‘Determinants of citation impact: A comparative analysis of the Global South versus the Global North’ applies bibliometric and econometric analysis to identify which countries are producing research with relatively higher scientific influence, and to understand what factors lead to higher citation impact. The paper focuses specifically on the Global South because countries in this group are starting to converge in terms of output with the Global North. The authors find that previous citation impact, level of international collaboration and total publications in a specific scientific field are important determinants of citation impact among all nations. Yet, specialisation in particular scientific fields seems significantly more important in the Global South than in the Global North. They propose possible explanations for the patterns found and derive some policy implications. By PhD fellow Hugo Confraria, Dr. Lili Wang et al.
‘Mimetic behaviour and institutional persistence: A two-armed bandit experiment’ investigates whether and how agents’ self-efficacy beliefs affect mimetic behaviour and thus, implicitly the evolution of institutions. The paper proposes an experimental task, which is a modified version of the two-armed bandit with finite time horizon. In the first treatment, the authors study in detail individual learning. In the second treatment, they measure how individuals use the information they gather while observing a randomly selected group leader. The papers find a negative relation between self-efficacy beliefs and the propensity to emulate a peer. This might ultimately affect the likelihood of institutional change. By PhD fellow Stefania Innocenti and Prof. Robin Cowan.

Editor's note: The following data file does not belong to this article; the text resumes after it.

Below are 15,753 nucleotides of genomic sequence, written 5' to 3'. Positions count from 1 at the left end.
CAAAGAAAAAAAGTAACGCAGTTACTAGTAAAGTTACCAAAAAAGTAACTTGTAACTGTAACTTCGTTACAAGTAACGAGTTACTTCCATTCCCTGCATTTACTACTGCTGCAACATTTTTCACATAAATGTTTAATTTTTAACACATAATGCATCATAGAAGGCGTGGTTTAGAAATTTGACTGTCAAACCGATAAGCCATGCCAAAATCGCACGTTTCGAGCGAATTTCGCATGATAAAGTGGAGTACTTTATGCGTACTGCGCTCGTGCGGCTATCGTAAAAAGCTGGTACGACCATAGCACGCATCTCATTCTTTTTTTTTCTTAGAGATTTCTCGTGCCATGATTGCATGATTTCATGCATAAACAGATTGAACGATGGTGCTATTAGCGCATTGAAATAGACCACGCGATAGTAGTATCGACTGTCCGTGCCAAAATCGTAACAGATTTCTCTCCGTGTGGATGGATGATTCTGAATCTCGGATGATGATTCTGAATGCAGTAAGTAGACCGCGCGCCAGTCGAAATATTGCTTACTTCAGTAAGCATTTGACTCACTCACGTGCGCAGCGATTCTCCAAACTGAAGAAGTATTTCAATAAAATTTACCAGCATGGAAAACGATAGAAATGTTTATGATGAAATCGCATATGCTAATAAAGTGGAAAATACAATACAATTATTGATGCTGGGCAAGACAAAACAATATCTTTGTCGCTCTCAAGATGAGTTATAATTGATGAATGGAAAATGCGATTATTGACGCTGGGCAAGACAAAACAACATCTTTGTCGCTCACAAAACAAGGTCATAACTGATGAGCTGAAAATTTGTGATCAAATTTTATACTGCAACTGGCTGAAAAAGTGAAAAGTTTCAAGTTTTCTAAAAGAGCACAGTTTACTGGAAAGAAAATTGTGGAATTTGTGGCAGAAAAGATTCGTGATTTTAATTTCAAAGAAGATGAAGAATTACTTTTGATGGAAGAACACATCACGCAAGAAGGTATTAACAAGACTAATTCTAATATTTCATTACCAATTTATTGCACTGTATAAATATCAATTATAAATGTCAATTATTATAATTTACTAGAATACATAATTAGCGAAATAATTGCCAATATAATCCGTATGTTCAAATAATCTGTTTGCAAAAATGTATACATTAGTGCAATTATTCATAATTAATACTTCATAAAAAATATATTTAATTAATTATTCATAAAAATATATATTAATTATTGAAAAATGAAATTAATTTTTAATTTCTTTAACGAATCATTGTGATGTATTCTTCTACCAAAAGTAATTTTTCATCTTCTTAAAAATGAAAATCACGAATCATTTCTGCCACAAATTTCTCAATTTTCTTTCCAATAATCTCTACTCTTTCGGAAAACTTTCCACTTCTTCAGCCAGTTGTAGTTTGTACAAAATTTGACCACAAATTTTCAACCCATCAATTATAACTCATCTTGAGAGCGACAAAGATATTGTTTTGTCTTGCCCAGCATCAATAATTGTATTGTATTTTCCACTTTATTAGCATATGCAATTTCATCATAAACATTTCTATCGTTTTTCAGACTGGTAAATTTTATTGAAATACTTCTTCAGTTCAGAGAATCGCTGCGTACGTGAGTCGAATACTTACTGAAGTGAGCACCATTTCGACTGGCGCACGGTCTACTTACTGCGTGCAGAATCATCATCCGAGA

‘Globalisation, technology and the labour market: A microeconometric analysis for Turkey’ studies how globalisation and technological upgrading affect the employment and wages of skilled and unskilled workers in a middle income developing country. The paper draws on a database covering all manufacturing firms in Turkey over the 1992‐2001 period. The results confirm that developing countries face the phenomena of skill-biased technological change and skill‐enhancing trade, both of which leading to an increase in employment and the wage gap between skilled and unskilled workers. By Elena Meschi, Erol Taymaz & Marco Vivarelli.
‘Fading hope and the rise in inequality in the United States’ studies the claim that the strong increase in inequality over the last decade in Western industrial countries such as the United States (US) would lead to increasing tensions between different socio-economic groups which might in turn hamper economic growth. The population’s fading hopes regarding the outlook on the future seem to confirm this. This paper qualifies this interpretation using survey data collected by the Pew Research Center for the People covering 1999–2014. Over the first decade, the decline in hope cannot be traced back to the rising inequality. However, recent data from 2014 suggest that inequality is now a major driver of a lower than ever level of hope. Hence inequality is a recent factor, not the driver of the long-term decline in hope. By Prof. Jo Ritzen and Prof. Klaus F. Zimmermann.
‘Including excluded groups: The slow racial transformation of the South African university system’ looks at the inclusion of excluded groups, notably the racial transformation of the South African university system. The paper presents a model of hiring (either randomly or on a homophilic basis), calibrated with data from the South African university system from the end of Apartheid. Evidence suggests that even a relatively small reduction of homophily increases the rate at which the excluded group enters the workforce, and also that the effects of homophily and feedback from previous hires are of a similar magnitude. Nonetheless, the conclusions from the model suggest that the relatively long duration of a research career and slow growth of the national university system will result in a slow process of racial transformation. By Prof. Robin Cowan et al.